Plus, nowadays, it’s funny because I get calls from interviewers who think I’m very stupid. And I get the chance to show them that I’m not. A lot of times when I get a call, they’ll talk to me with baby talk and just ask me dumb questions and think that I’ll divulge the secrets of the universe or something because they think I’m stupid. But within the first five minutes, it changes and they realize I’m a lot smarter than they think. It’s so funny getting those calls though, because that means I’ve done my job.
So with that in mind, what is the most unusual question you’ve been asked?
Just recently, I was interviewed by a newspaper. When I think of newspapers, I assume that there will be some type of maturity to the questions they ask. I expect them to be respectful of their audiences from grandma down the street to a businessman to a high school student or college student.
So this reporter really builds up this last question and says to me, “I’ve researched this and I think this is a really important question: How did Snoop Dogg taste?”
I found that to be incredibly insulting and it was just so weird that it was for a newspaper. If it was for Howard Stern, I’d expect that. But for newspapers, I’d expect things like “How was your experience working with Donald Trump?” So that’s one of the dumbest questions I received.
The way I answer questions like “How was it kissing John Cena?” is that I’m an actress first. I sign a contract to play a role and I get paid for it. It’s not reality, it’s a role.
So then maybe I can word that question differently for you. How was it working with Snoop Dogg?
It was great. He’s a sweetheart. He did what he needed to do, made a statement as big as he could and we shook hands after it was over. And plus he gave Santino quite the bump.
Having dated CM Punk in the past, what are your thoughts on him walking out on WWE?
I don’t know all of what’s going on in the wrestling world other than ROH because I’ve been so busy with school. What I do know is that Punk has worked incredibly hard to get where he’s at. He’s the example you use when you talk about independent wrestlers who come to WWE. He was the first in that transition. He came from the independents and made a name for himself in WWE. He’s already done the work and doesn’t need to do anything else in his career to solidify the statement he has made. He changed wrestling forever because he showed that some dirty, stinky wrestler from Chicago can become a famous superstar. So whatever he decides is the right decision for him.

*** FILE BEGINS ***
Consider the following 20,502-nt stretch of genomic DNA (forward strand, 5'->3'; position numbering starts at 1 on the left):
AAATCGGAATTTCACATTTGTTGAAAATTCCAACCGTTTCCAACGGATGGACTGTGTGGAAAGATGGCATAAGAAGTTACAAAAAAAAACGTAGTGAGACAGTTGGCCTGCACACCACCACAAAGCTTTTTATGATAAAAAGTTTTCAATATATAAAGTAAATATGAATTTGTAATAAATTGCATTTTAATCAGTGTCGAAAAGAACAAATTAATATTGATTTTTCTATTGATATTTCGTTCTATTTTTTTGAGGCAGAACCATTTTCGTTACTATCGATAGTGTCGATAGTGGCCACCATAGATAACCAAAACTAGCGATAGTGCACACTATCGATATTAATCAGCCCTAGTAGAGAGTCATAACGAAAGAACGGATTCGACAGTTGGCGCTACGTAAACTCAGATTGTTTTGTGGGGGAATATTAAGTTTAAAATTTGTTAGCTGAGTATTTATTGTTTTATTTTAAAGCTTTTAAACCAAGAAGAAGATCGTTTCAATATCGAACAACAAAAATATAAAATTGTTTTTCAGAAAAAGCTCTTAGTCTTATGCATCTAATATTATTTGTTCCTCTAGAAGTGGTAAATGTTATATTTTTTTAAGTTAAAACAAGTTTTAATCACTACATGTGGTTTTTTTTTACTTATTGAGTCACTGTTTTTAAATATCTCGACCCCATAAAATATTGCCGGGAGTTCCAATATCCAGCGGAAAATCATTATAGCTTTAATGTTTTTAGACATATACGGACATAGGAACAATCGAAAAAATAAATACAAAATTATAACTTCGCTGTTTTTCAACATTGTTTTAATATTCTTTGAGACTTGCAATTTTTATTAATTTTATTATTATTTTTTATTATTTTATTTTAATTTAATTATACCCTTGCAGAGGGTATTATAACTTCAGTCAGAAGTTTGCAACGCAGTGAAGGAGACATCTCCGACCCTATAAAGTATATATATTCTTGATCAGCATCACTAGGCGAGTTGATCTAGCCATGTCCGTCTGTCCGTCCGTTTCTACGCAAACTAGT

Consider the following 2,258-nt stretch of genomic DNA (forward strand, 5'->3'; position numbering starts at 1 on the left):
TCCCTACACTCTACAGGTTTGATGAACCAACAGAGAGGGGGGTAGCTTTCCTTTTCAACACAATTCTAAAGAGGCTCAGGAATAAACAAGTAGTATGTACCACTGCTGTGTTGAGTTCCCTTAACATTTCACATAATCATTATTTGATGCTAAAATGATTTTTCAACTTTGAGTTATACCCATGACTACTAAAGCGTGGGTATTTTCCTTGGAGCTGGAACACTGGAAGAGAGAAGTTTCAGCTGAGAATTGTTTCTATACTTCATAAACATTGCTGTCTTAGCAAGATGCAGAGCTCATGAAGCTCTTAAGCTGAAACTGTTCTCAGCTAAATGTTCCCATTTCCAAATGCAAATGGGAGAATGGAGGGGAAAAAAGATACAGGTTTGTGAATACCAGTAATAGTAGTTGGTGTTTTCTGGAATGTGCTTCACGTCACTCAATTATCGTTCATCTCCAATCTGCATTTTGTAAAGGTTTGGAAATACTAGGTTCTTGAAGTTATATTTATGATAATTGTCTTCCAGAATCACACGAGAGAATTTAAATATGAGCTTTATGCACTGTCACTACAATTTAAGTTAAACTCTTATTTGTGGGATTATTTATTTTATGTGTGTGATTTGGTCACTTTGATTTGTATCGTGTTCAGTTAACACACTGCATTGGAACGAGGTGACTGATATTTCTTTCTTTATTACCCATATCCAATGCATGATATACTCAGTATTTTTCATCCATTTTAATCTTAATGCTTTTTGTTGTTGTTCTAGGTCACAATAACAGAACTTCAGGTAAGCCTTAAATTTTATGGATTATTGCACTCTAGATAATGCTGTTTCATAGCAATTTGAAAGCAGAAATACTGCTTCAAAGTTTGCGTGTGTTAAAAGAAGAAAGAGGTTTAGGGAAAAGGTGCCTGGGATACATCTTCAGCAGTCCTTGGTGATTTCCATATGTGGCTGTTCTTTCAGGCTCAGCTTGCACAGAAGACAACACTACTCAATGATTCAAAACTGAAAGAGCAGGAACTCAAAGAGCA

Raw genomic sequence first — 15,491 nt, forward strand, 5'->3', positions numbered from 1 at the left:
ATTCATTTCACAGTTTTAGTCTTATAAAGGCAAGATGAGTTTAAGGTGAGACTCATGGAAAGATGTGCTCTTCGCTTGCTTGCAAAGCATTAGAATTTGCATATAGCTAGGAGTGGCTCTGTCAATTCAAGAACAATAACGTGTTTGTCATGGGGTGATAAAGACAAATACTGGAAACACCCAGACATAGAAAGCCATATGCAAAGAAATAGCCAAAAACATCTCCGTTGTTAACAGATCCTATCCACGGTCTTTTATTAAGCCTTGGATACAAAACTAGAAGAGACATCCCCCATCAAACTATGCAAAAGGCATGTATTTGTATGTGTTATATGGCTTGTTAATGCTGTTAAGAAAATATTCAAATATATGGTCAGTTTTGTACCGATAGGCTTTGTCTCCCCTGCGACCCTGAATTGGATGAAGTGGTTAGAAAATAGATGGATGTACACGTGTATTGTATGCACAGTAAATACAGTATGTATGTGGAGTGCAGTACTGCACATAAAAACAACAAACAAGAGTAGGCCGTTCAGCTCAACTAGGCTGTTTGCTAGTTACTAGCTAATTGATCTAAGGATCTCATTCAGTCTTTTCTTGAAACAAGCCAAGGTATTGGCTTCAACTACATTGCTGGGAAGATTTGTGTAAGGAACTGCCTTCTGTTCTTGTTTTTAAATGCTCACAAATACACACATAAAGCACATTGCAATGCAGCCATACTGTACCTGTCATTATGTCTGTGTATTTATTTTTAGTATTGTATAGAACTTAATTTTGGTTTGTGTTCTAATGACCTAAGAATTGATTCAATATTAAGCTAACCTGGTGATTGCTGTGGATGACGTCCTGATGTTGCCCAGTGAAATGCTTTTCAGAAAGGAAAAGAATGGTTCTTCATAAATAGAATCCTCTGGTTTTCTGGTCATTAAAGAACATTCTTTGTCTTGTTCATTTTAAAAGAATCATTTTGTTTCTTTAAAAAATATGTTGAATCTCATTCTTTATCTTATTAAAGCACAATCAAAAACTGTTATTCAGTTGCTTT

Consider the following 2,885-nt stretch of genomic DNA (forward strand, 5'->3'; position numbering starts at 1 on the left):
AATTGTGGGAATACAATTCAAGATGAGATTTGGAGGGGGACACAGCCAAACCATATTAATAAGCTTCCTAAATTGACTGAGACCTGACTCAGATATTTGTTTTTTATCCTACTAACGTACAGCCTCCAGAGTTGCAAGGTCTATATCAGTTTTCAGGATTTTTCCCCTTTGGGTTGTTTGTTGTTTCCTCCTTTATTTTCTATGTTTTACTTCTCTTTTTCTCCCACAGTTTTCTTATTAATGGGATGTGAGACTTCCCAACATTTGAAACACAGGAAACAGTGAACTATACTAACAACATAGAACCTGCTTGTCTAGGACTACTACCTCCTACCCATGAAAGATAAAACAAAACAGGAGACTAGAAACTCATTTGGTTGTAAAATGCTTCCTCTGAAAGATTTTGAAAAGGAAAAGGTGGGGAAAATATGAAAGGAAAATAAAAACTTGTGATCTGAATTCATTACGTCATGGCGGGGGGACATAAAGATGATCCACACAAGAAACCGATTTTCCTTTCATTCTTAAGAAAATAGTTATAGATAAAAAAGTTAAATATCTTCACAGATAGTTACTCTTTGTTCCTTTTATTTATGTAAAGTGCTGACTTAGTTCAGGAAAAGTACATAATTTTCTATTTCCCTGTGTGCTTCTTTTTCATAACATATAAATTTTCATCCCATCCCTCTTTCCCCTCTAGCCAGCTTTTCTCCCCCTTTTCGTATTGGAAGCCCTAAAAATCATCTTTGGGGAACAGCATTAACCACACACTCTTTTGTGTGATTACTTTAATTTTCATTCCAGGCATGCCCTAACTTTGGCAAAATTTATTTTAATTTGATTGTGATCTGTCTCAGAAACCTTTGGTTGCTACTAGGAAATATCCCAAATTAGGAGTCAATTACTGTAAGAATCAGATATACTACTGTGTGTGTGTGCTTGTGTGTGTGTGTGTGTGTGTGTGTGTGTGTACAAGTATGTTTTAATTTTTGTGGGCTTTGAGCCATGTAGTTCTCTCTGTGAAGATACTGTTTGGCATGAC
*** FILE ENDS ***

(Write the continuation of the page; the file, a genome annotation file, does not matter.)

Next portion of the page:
Do the CM Punk chants bother you at all?
Not at all. Mike and I get them all the time and it doesn’t affect our relationship or what we do. As long as the people are reacting, we must be doing something right.
Moving away from WWE for a moment, let’s talk about your run in ROH so far. How did you decide to work for them?
I think they actually picked me. I had been doing minimal indy wrestling shows, doing signings here and there. I wasn’t wrestling for a long time. Mike and I started dating and didn’t really tell anyone at first because we didn’t know where it was going to go. So after we had been dating for four months, I went with him to an ROH show and everyone there was amazing. They were so sweet and kind and I’ve always loved the ROH locker room. And at Final Battle that year, they asked me if I wanted to go out to the ring with him. I thought, sure this’ll be fun, especially at the Hammerstein Ballroom, which I love. So I said I’ll do it one time. And I did.
Then after that, I went to pre-tapes with Mike and they had already arranged for me to be on pre-tapes with him and had not talked to me beforehand. They just figured I would be there. So it just happened. I didn’t sign a contract with them for a long time. I actually signed one with them in May of last year. So it was like “Yeah she’ll be there.”
It worked out great because Mike is such a good heel. Not only that, but ROH also gave me the opportunity to work with the Women of Honor. We shot 2 episodes of a series we’re putting together showcasing women’s wrestling in ROH. It’s basically the search for the new Women of Honor since we’ve lost a lot of our originals like Daizee Haze and Sara del Rey.
There’s so much talent on the independent circuit now and it makes my job easy. But at the same time, I need find talent who will be dedicated to the Ring of Honor way.
Are there any independent female talents who stand out to you?
One that I definitely like is Jessica Havoc. Madison Eagles is great. Kasey Ray is a tiny little thing, but she is a beast. She can do every type of flip possible and she’s also going to be at my bridal party. She stands out to me the most because she’s beautiful and talented. She’s new, but she has fire.
What are some of the differences working for ROH as opposed to WWE?
The schedule is the biggest difference. WWE has so many dates, whereas ROH only has about 4-7 dates a month.
But ROH is just as intense. I love the locker room because it has those fresh faces who want to make it in the wrestling scene.